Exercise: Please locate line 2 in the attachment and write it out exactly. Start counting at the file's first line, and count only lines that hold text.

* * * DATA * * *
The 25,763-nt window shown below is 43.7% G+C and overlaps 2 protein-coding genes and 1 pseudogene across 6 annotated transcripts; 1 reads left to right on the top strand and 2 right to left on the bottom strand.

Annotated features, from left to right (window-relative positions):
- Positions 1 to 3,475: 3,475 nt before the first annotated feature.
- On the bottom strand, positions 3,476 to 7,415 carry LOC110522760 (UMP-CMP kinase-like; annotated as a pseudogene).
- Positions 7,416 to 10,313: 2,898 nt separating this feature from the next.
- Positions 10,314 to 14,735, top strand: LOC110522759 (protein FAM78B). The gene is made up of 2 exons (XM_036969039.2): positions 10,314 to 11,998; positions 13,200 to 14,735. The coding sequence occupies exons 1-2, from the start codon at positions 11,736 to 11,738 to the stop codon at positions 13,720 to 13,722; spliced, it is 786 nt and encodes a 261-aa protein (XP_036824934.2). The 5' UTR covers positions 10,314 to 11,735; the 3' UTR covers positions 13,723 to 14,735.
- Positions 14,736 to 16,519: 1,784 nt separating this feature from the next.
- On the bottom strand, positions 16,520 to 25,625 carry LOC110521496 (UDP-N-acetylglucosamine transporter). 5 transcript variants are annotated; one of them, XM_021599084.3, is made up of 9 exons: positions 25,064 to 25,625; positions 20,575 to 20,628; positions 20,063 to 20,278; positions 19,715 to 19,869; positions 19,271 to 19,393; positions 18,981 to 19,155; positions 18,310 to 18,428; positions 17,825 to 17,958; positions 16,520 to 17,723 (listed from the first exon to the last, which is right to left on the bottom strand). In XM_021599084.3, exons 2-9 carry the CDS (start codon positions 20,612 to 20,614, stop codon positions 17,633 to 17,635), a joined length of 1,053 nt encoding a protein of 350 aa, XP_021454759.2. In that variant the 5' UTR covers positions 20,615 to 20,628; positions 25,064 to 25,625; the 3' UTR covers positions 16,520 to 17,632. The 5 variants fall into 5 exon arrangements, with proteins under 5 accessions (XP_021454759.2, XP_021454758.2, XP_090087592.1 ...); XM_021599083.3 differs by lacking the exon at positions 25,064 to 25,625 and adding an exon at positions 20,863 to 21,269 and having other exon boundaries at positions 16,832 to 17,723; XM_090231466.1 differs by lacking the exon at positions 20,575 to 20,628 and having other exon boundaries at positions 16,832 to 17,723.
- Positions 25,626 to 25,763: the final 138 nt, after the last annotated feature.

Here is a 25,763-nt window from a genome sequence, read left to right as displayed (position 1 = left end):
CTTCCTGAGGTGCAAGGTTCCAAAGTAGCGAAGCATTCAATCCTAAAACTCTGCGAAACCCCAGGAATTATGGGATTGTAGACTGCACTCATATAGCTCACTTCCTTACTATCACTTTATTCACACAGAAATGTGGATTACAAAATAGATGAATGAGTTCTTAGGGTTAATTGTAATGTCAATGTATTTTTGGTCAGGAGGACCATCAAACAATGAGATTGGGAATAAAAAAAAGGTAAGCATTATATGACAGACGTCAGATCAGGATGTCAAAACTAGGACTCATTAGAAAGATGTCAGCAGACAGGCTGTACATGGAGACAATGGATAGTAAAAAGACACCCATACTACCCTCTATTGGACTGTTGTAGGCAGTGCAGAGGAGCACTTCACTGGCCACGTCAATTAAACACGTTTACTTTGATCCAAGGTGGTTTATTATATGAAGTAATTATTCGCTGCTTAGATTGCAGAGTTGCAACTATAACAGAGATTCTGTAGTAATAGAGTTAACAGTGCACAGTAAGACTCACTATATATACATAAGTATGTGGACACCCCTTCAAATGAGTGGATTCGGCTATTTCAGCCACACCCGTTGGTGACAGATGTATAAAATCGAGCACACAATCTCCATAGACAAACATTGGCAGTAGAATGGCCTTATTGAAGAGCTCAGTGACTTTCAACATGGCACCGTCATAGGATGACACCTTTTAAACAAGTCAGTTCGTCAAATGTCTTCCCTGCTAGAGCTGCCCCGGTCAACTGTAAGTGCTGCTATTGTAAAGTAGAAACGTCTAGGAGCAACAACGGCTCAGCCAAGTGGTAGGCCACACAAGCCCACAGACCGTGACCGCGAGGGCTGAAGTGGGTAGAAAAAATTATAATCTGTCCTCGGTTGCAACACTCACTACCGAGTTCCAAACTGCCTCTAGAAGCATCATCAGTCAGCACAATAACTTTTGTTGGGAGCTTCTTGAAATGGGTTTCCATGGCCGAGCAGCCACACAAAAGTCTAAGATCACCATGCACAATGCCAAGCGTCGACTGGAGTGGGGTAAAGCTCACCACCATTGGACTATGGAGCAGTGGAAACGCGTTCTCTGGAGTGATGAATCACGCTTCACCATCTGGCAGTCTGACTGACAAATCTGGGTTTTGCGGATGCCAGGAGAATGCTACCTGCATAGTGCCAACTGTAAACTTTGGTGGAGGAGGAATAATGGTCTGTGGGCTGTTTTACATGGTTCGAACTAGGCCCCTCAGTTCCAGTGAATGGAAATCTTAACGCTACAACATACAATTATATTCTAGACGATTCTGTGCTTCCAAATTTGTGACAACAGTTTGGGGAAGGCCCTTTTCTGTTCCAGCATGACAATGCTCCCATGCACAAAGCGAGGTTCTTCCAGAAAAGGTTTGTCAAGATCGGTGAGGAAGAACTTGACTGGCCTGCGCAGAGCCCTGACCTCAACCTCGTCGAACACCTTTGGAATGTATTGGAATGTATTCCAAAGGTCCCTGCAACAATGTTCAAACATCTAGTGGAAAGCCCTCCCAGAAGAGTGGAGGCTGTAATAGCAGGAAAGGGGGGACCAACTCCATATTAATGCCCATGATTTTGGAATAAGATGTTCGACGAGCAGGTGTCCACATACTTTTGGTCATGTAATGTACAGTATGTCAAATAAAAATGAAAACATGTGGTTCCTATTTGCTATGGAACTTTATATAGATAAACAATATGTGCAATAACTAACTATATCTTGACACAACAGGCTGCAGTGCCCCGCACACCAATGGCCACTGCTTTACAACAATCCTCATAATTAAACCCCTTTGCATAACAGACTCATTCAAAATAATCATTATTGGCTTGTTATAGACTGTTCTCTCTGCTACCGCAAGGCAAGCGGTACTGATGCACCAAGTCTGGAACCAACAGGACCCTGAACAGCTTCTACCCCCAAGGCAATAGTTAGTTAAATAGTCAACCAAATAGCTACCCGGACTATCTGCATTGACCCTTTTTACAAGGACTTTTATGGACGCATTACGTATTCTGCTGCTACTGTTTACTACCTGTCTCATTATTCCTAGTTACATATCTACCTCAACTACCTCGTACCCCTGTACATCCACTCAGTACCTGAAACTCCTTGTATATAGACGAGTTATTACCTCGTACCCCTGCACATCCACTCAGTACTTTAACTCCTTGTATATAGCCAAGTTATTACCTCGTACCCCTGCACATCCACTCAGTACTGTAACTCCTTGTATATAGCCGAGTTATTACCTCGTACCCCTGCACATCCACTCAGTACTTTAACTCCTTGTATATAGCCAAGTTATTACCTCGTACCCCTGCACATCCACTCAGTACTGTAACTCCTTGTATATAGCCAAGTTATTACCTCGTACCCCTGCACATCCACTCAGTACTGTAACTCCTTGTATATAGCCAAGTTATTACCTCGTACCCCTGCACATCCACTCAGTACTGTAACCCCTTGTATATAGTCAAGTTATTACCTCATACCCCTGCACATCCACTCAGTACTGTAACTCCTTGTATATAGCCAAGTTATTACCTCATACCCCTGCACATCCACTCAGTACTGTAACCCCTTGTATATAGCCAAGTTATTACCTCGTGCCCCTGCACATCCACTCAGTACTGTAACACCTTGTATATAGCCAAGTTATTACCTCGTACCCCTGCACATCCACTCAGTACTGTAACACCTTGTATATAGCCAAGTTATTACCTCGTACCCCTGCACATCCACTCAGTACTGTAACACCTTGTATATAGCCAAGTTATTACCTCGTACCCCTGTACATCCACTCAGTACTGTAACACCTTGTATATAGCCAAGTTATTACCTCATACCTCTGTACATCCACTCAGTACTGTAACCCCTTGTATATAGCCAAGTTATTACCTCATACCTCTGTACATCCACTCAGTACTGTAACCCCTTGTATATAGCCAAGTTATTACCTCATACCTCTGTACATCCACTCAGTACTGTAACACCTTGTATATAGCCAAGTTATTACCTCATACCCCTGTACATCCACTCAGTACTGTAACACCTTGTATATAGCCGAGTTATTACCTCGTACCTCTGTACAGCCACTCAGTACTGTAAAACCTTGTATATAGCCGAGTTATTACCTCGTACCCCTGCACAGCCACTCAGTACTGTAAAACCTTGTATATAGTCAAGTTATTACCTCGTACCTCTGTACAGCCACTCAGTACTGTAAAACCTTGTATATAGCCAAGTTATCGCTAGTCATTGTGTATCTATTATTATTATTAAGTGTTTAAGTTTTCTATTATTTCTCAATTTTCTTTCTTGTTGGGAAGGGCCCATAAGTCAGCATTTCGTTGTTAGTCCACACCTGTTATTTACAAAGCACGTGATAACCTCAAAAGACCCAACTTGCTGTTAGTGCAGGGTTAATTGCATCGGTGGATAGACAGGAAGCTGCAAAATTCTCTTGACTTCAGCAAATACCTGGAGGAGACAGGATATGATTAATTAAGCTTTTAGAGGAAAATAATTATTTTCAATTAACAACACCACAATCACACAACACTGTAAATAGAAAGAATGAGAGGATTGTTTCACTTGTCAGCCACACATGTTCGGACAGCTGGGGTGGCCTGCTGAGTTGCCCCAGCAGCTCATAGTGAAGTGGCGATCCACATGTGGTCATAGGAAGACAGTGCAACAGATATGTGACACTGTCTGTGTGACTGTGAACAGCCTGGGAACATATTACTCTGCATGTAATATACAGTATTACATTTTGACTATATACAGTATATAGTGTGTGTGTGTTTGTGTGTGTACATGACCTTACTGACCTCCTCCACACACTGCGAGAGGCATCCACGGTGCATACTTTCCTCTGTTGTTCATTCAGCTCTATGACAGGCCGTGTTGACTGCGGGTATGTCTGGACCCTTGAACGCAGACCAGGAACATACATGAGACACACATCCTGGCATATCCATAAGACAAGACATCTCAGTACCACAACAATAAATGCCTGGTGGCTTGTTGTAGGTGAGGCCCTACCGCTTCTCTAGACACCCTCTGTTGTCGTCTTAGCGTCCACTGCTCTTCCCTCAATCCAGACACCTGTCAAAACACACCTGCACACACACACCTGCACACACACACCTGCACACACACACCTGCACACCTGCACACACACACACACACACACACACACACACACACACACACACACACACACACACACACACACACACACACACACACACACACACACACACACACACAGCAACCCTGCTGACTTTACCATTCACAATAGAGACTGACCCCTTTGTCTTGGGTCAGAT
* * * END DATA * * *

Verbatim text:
Annotated features, from left to right (window-relative positions):